Prešeren Monument (Ljubljana)
|Artist||Statue: Ivan Zajec|
Pedestal: concept by Ivan Zajec, design by Max Fabiani, stonemason Alojzij Vodnik
The Prešeren Monument in Ljubljana (Slovene: Prešernov spomenik), also Prešeren Statue in Ljubljana, is a late Historicist bronze statue of the Slovene national poet France Prešeren in Ljubljana, the capital of Slovenia. It stands in the eastern side of Prešeren Square, in front of the Central Pharmacy Building in Ljubljana, the capital of Slovenia. It is among the best-known Slovenian monuments.
The statue that stands on a pedestal includes a sculpture of the poet, facing the window where his adored Julija Primic used to live, and a sculpture of a Muse above him sitting on a rock and holding a laurel branch in her hand. The poet is dressed in the outfit of the period and holds a book symbolising his Poems (Poezije). The sculpture of Prešeren is 3.5 metres (11 ft) high, and the entire monument is 9.6 metres (31 ft) high. There is a small statue on the building that Prešeren faces, as well.
The pedestal of Prešeren's statue is made of Pohorje tonalite and has three steps. Above it, there is a cut rock block with the inscription "Prešeren". The lighter base of the muse is made of Tyrolian granite. It was made by the stonemanson Alojzij Vodnik per a design by Max Fabiani, who based his work on a concept by Ivan Zajec. A letter about the erection of the monument and some coins have been built into the pedestal.
There are two bronze reliefs on the lower part of the pedestal, depicting scenes from Prešeren's Poems. The right one, titled Farewell (Slovo) or Črtomir and Bogomila (Črtomir in Bogomila), depicts a scene from the poem The Baptism on the Savica. The left one, titled Fisherman (Ribič), depicts a scene from the poem Fisherman. The reliefs on the pedestal were created by Zajec. They have a Classicist composition, a Realist cadre, an impressionist final touch, and emphasise Prešeren's Romantic poetry with its content. The upper part of the pedestal is decorated with a stylised lime tree, reminding of the poet's homeland's symbol.
This section needs expansion. You can help by adding to it. (May 2012)
Creation and unveiling
The idea for the Prešeren monument was first proposed by a group of grammar school students in 1889. In 1891, it was supported by 52 Slovene scholars, and finally, in 1898, by Ljubljana mayor Ivan Hribar. He also organised a board for this purpose. Hribar announced a competition in 1899. Seven sculptors submitted their proposals in time, among them Franc Berneker, Anton Bitežnik, Jakob Žnider, Alojzij Progar, and finally Ivan Zajec, who won it. He received the commission on 18 October 1900.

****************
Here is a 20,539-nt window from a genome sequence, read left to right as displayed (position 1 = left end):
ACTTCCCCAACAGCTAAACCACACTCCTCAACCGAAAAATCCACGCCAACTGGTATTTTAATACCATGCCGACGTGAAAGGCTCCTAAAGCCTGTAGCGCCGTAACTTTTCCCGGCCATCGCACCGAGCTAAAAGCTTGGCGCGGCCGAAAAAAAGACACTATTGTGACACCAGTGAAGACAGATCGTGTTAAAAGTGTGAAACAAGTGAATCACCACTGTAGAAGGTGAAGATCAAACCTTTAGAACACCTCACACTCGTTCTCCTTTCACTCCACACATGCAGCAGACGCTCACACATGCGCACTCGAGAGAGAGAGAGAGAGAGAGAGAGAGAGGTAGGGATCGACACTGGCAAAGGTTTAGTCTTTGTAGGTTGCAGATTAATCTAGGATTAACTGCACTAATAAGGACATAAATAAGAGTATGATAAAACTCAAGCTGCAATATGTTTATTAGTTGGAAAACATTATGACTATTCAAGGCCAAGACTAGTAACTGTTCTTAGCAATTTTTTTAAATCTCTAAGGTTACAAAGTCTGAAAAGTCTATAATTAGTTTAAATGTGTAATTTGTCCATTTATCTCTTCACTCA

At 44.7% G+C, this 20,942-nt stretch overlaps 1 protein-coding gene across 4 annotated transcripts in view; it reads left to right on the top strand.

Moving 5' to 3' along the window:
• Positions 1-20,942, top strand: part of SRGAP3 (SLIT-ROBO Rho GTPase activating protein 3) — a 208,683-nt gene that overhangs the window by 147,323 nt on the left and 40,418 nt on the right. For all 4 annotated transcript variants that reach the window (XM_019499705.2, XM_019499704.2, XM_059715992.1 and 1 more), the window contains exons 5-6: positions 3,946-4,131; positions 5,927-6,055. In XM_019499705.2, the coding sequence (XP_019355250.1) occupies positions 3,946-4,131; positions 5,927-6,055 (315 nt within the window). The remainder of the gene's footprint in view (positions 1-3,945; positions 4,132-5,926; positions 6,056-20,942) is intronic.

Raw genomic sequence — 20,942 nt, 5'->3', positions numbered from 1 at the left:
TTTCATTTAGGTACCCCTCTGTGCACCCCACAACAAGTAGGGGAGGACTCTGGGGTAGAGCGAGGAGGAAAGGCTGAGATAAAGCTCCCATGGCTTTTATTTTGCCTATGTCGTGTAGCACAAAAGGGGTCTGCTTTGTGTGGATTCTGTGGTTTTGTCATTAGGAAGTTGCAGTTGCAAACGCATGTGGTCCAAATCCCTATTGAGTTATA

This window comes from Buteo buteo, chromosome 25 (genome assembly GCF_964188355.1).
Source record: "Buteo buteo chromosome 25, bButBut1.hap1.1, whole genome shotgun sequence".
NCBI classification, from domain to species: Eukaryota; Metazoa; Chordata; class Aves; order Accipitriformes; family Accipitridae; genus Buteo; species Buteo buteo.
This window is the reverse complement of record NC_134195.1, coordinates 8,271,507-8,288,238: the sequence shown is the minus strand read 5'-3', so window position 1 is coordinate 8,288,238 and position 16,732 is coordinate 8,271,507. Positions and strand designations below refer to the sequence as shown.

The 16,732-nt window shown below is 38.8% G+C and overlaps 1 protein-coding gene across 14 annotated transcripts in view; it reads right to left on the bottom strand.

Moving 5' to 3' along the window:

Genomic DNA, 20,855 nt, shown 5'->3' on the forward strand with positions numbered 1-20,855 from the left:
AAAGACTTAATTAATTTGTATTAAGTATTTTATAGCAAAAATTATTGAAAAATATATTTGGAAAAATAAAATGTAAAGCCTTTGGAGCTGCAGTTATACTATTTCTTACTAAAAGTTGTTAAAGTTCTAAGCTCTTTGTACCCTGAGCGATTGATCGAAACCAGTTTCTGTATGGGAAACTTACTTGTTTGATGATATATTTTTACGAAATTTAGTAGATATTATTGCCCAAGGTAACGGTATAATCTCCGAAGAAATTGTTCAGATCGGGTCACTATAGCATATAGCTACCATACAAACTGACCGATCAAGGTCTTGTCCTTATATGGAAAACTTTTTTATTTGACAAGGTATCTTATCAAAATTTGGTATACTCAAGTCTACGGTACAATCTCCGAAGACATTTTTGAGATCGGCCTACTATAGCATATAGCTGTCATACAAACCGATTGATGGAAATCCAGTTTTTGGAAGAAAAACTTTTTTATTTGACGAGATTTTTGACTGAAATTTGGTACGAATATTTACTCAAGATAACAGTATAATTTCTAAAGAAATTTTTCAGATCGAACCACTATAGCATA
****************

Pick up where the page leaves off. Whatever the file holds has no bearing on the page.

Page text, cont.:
Zajec started his work in the studio of Hans Makart in Vienna. The model for Prešeren was Prešeren's portrait by Goldenstein, and he depicted the suit of Prešeren after a model from 1830–1840, borrowed in a Vienna museum. The model for the muse was Olimpia Pozatti, a dancer from Trieste. The monument of Prešeren was cast in Krupp foundry in Vienna (Kaiserlich Königliche Kunst-Erzgießerei) in September 1903, and the muse was cast in the beginning of 1904. The costs for the entire monument were around 71,000 kronen, largely raised by Slovene women and various societies.
The monument was ceremonially unveiled on 10 September 1905. Over 20,000 people were present. The ceremonial speech was read by Ivan Tavčar. A biography of Prešeren with some of his poems was published by Engelbert Gangl on the occasion.
|Wikimedia Commons has media related to Prešeren Monument (Ljubljana).|
- Žitko, Durjava (1992). "Spomeniki 19. stoletja na Slovenskem" [Monuments of the 19th Century in the Slovene Lands]. Kronika: časopis za slovensko krajevno zgodovino [The Chronicle: the Newspaper for the Slovenian History of Places]. Association of Slovenian Historical Societies, Section for the History of Places. 40 (1). ISSN 0023-4923.
- Beja, Boris (5 November 2011). "Prešernov spomenik" [Prešeren Monument]. Planet Siol.net. Archived from the original on 7 November 2011.
- Šavc, Urška. "France Prešeren – slikovno gradivo" [France Prešeren – Pictorial Material]. In Šmid Hribar, Mateja; Golež, Gregor; Podjed, Dan; Kladnik, Drago; Erhartič, Bojan; Pavlin, Primož; Ines, Jerele. Enciklopedija naravne in kulturne dediščine na Slovenskem [Encyclopedia of Natural and Cultural Heritage in Slovenia] (in Slovenian). Retrieved 20 May 2012.
- Rozman, Ksenja (1965). "Ljubljanski javni spomeniki" [Public Monuments in Ljubljana]. Kronika: časopis za slovensko krajevno zgodovino [The Chronicle: the Newspaper for the Slovenian History of Places] (in Slovenian). Association of Slovenian Historical Societies, Section for the History of Places. 13 (2). ISSN 0023-4923.
- Stopar, Ivan; Prelovšek, Damjan (1992). Walks in old Ljubljana: a guide to its culture and history. Marketing 013 ZTP. p. 97; 132.
- "Odprti kop: Prešernov spomenik v Ljubljani" [Open Dug: Prešeren Monument in Ljubljana]. MMC RTV Slovenija (in Slovenian). RTV Slovenija. 8 February 2009.
- Znidarčič, Asta (1925–1991 (printed ed.). 2009 (electronic ed.)). "Zajec Ivan". In Vide Ogrin, Petra (electronic ed.). Cankar, Izidor et al. (printed ed.). Slovenski biografski leksikon (in Slovenian). ISBN 978-961-268-001-5. Check date values in:
- "Listek: Iz zgodovine Prešernovega spomenika" [A Ticket: From the History of the Prešeren Monument]. Slovan: mesečnik za književnost, umetnost in prosveto [Slovan: A Monthly for Literature, Arts and Education] (in Slovenian). 3 (10). Zvezna tiskarna. 1905. pp. 318–319. ISSN 1408-0222.